“The work had to go on. I never felt that, for myself, there was anything else. Why mourn a heap of masonry? Why mourn money, kept from you? I did hate him…no, fathomlessly, I hated him… My grandfather. I felt he had somehow…what is that biblical phrase…? Compassed me about with evil. When I was newborn and could do nothing. My father… He’d always wanted me away at school, he hadn’t liked the sight of me. And I forgive…I understand. I thought, seeing it all in ruins, the suffering…despising him so much for having…

“Oh,” this one finished, after a moment, “not contempt. Something worse. To hold people in contempt for suffering is to grant them humanity, at least. To find suffering an interesting study! I did take up with Leonce. I wished for him to have his birthright. I thought all that was the cause…there are causes, Mrs. Demorest. I knew, I could know this without needing to have witnessed… I think they left him dead before the fire, Leonce and Godfrey. It’s odd how vividly I picture the body, facedown and horrid, and then the front… It had only licked him over.”

The voice was less obviously southern. He had been away at school. He was a mournful creature; he hadn’t, unfolding these thoughts, told her much about Leonce’s identity.

 

39

 


 

“Now Carolee said…”

Charmante eased into presuming on this acquaintance. Charleton spoke and did not speak to her; he called her by name, but all along…those shivers when the house had felt too empty…he might have done, with no vehicle to make himself heard. Poor weak Carmine.

Rothesay’s eyes, telegraphically aware…

Rothesay, catty-corner to where they stood, was making her skin crawl. As though you’d gone to a wake, the body dressed…and you, turning to speak to a mourner, glance back to see—

A moving eyeball under a half-raised lid. She said, “Charleton. She wrote you an apology. Carolee had given you some yarn…about the angel, I think.”

“I went out to the island to visit my kin. They all thought I was one of those fetch and carry boys, shown up to move em off.” A long chuckle. “One time I said to Godfrey, you go on, let the old man prepare those needles. I’m only asking…you don’t mind that, do you, Godfrey? Well, I was curious, ma’am. Old Charleton’ll scorn me for saying so, but…the sight of a man, living, crawling to his assassin, letting the thing be done… They do call em fiends, don’t they? I snatched it away from him, snapped off a wing.”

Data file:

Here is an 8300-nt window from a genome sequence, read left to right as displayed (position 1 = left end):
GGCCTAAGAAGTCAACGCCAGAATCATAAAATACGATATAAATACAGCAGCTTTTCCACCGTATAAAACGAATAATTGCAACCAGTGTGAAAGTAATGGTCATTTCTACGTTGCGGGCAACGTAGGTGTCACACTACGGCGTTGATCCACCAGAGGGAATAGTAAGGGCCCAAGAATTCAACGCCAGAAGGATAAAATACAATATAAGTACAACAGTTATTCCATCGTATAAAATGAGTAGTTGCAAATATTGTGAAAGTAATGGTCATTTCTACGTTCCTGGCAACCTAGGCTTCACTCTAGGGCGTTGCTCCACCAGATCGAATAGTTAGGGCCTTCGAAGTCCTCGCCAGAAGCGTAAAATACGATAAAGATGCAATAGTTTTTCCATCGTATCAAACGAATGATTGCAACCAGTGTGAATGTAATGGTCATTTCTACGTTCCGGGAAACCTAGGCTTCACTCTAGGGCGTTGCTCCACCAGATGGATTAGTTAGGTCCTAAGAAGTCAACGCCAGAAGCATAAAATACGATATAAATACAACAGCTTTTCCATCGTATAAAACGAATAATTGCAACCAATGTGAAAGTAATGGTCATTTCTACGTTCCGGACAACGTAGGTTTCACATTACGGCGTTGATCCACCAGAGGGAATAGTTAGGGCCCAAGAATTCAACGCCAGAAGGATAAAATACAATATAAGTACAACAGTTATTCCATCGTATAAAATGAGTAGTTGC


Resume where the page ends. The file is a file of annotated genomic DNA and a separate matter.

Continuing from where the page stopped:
Leonce, with his odd charm, gave another friendly chuckle.

“You never saw the like! I said, God, I could crush this little thing in my hand right now. Would you like that? I’ll do it. So he gets himself up off the floor…all in a state, ma’am, dusty, clothes hanging off him like a sack, all weeping and bawling. I saw him hunt for something…and I kicked him down again. God, you are never gonna kill me, I told him. Why don’t I just go myself, slip it in the wall for you? Now, Carolee never saw me once before. I went right up and said, what about that old cholera hospital, Miss Roback? I know a story you never heard. I know a lot of stories.”

“Crawling to his assassin, letting the thing be done.”

“Now old devil, I don’t think so.”

But the exchange ended the visit. Leonce walked Carmine from the kitchen; Charmante heard feet springing up the staircase.

Rothesay woke in full, to smile at her. “I think you are scorching the milk, Mrs. Demorest. I’ll blame myself for that…and apologize. Carmine and I ought to keep well out of your kitchen before lunchtime.”

She felt exhausted, from holding back the impulse to run outdoors, to shout for William. She wanted no more to do with Rothesay, but said anyway, “Aren’t you worried about Mr. Carmine? Wouldn’t you like to send him home?”

“Mrs. Demorest, it is what I have in mind.”

 

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The Mirrors

Oil painting of Luna moth with female figureThe Mirrors (part nine)
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(2020, Stephanie Foster)